This question has one claim in the title and four others in the body
1. The black market in Colorado has increased since legalization
Possible. There are claims many places including here that legalization has created an environment where illegal and quasi-legal growers can grow and export to other states.
But that's unlikely to be correlated with ...
The answer is yes, in laboratory experiments, and perhaps in a clinical setting as well.
Let me emphasize: the proof exists in controlled laboratory experiments. It has not been demonstrated to be true in human trials. So don't smoke up in the expectation that it's a better cancer treatment than a doctor's recommendations (generally chemotherapy, ...
Yes, it does, approximately 3 times that amount by weight, but that's not the whole story. You should consider other factors too in determining whether this means it is more harmful:
Firstly, when people smoke cannabis leaves or buds, they smoke them in a rolled cigarette which is usually larger than a tobacco cigarette. This would suggest that not only ...
This is a thorny question, both because it is a politicized issue, and because the effects of cannabis use while driving are less well studied than the effects of alcohol, and appear to include a number of confounding factors.
Overall, my survey of the literature suggests that there are two questions, which have (surprisingly) different answers:
Since the original article wasn't mentioned in the question, here's a link with abstract:
MEIER MH, et. al. Persistent cannabis users show neuropsychological decline from childhood to midlife. Proc Natl Acad Sci U S A. 2012 Oct 2;109(40):E2657-64. doi: 10.1073/pnas.1206820109. Epub 2012 Aug 27.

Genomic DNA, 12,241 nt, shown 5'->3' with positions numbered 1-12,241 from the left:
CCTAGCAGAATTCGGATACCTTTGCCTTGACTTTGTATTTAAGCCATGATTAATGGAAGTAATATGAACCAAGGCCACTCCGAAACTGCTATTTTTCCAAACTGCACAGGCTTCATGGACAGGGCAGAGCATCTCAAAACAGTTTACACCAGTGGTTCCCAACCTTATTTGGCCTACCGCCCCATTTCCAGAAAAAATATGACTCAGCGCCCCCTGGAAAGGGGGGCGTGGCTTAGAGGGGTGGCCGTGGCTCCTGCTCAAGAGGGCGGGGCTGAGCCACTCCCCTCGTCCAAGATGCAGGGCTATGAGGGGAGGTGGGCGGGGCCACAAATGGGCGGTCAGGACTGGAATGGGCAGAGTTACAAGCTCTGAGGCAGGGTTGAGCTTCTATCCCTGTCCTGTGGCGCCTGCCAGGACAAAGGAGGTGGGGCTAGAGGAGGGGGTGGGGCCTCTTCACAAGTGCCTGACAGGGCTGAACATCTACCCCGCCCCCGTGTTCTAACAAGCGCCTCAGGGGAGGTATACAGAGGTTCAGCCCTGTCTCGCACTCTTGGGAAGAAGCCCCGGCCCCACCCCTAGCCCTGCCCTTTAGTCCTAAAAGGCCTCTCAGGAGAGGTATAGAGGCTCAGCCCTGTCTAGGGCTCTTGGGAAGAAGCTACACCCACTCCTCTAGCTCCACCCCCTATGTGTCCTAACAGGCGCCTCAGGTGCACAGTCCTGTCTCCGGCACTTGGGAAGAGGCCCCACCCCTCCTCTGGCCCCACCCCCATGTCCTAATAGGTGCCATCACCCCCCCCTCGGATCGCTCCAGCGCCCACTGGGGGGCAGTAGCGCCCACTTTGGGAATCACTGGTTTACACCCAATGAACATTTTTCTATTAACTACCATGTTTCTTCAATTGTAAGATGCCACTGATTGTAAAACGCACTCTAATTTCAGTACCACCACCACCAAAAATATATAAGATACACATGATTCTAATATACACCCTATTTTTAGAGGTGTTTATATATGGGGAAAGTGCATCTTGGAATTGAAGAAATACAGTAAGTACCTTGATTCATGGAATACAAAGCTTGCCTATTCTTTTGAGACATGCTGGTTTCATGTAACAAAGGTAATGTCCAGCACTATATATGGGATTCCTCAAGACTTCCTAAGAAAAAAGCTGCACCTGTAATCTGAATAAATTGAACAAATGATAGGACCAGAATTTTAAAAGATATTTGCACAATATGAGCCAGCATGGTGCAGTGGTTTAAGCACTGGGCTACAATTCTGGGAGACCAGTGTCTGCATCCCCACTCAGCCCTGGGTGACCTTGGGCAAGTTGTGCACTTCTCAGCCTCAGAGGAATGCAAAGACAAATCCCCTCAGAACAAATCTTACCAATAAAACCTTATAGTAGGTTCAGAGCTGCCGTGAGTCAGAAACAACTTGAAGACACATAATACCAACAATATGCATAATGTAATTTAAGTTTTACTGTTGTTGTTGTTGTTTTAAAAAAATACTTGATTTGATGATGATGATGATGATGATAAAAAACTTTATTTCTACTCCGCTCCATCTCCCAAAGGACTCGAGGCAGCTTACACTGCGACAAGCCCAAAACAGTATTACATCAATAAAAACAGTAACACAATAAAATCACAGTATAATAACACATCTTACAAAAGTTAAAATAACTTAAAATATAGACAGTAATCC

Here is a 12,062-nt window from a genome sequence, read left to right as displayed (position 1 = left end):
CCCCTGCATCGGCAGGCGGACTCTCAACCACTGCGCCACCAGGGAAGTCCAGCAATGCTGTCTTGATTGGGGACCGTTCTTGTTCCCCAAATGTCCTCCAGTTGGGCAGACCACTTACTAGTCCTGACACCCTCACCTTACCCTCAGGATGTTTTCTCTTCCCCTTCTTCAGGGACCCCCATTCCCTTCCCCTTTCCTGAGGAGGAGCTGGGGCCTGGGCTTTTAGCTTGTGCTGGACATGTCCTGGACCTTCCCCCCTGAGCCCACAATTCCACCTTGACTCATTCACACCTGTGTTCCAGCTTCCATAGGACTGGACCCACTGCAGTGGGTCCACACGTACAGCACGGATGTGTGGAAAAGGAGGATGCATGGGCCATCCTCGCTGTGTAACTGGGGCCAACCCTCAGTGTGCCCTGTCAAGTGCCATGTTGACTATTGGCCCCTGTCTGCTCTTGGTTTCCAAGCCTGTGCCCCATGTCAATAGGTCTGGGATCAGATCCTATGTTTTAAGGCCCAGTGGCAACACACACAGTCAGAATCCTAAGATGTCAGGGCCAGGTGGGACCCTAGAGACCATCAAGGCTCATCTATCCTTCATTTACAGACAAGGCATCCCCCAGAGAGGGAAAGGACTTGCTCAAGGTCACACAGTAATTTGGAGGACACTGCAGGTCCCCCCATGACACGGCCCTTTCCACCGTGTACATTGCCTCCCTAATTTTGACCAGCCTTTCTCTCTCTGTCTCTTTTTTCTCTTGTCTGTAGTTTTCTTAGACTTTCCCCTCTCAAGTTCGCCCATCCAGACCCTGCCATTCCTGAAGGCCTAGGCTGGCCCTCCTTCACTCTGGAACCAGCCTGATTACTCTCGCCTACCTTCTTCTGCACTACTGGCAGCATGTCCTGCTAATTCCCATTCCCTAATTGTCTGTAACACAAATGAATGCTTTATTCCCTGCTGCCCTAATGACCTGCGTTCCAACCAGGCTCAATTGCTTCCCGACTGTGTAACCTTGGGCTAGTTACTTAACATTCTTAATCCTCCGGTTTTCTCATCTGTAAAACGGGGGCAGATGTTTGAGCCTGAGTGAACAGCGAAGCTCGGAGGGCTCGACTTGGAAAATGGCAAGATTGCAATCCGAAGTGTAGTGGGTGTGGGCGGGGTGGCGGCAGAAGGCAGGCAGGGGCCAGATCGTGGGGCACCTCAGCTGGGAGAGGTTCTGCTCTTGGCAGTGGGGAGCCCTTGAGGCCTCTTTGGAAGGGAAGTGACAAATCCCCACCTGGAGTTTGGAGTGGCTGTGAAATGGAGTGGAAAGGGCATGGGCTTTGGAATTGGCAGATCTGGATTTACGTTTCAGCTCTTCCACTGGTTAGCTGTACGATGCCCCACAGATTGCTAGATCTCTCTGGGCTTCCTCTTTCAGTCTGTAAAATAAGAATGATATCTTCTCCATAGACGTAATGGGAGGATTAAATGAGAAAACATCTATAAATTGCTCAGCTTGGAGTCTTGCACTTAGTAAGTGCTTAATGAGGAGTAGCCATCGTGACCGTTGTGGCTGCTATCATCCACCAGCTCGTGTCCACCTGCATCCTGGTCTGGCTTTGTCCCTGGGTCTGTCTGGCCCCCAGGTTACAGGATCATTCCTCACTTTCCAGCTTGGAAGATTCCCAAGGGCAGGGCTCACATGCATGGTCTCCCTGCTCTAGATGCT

The purpose of the study, published in Proceedings of the ...
There is some truth to this claim although I would not rate the study which I source here as high-quality evidence.
Chen AL, Chen TJ, Braverman ER, Acuri V, Kemer M, Varshavskiy M, Braverman D, Downs WB, Blum SH, Cassel K, Blum K., Hypothesizing that marijuana smokers are at a significantly lower risk of carcinogenicity relative to tobacco-non-marijuana ...
I had to dig a little, but I believe I have an answer for you, and the answer is: Yes, but how quickly depends on the user.
I'm drawing from this study from the British Journal of Anesthesia. According to the study, your average modern joint is going to have between 60mg and 150mg of THC (which mirrors information gathered by the National Highway Traffic ...
Yes, this was studied in Medical Marijuana Laws Reduce Prescription Medication Use In Medicare Part D Health Affairs July 2016 vol. 35 pages 1230-1236 :
In states with medical marijuana laws, pain medication was reduced by 1,826 daily doses filled per physician per year.
Ultimately, we estimated that nationally the Medicare program and its enrollees ...
This claim ultimately traces back to a May 30, 2000, article published by AlterNet, Pot Shrinks Tumors; Government Knew in '74, and a book first published in 1985.
The AlterNet story claims that:
In 1974 researchers at the Medical College of Virginia, who had been funded by the National Institute of Health to find evidence that marijuana damages the ...
The USC webpage states
MARIJUANA USE CONSEQUENCES
The well-confirmed danger of smoking marijuana is lung damage and lung cancer. As examples:
1 joint = 5 cigarettes in terms of amount of carbon monoxide (CO) intake.
1 joint = 4 cigarettes in terms of amount of tar intake.
2 joints = 20 cigarettes in terms of microscopic damage to ...
The last paragraph does appear to be true, at least in the first couple of years. It is based on a study by the Colorado Department of Health.
The report found a huge gap in numbers in relation to how adolescents,
ages 10-17 were being in arrested, which apparently was contingent
upon their race. While there was an eight percent decrease in arrest
It appears marijuana leaves about 3x the tar as cigarettes.
As compared with smoking tobacco, smoking marijuana was associated with .. an approximately threefold increase in the amount of tar inhaled, and retention in the respiratory tract of one third more inhaled tar
What about the difference in smoking styles?
Significant differences were also ...
To complement Yisela's answer:
There is a more recent study (from 2016) that contradicts the results of the 2012 study by Meier MH et. al: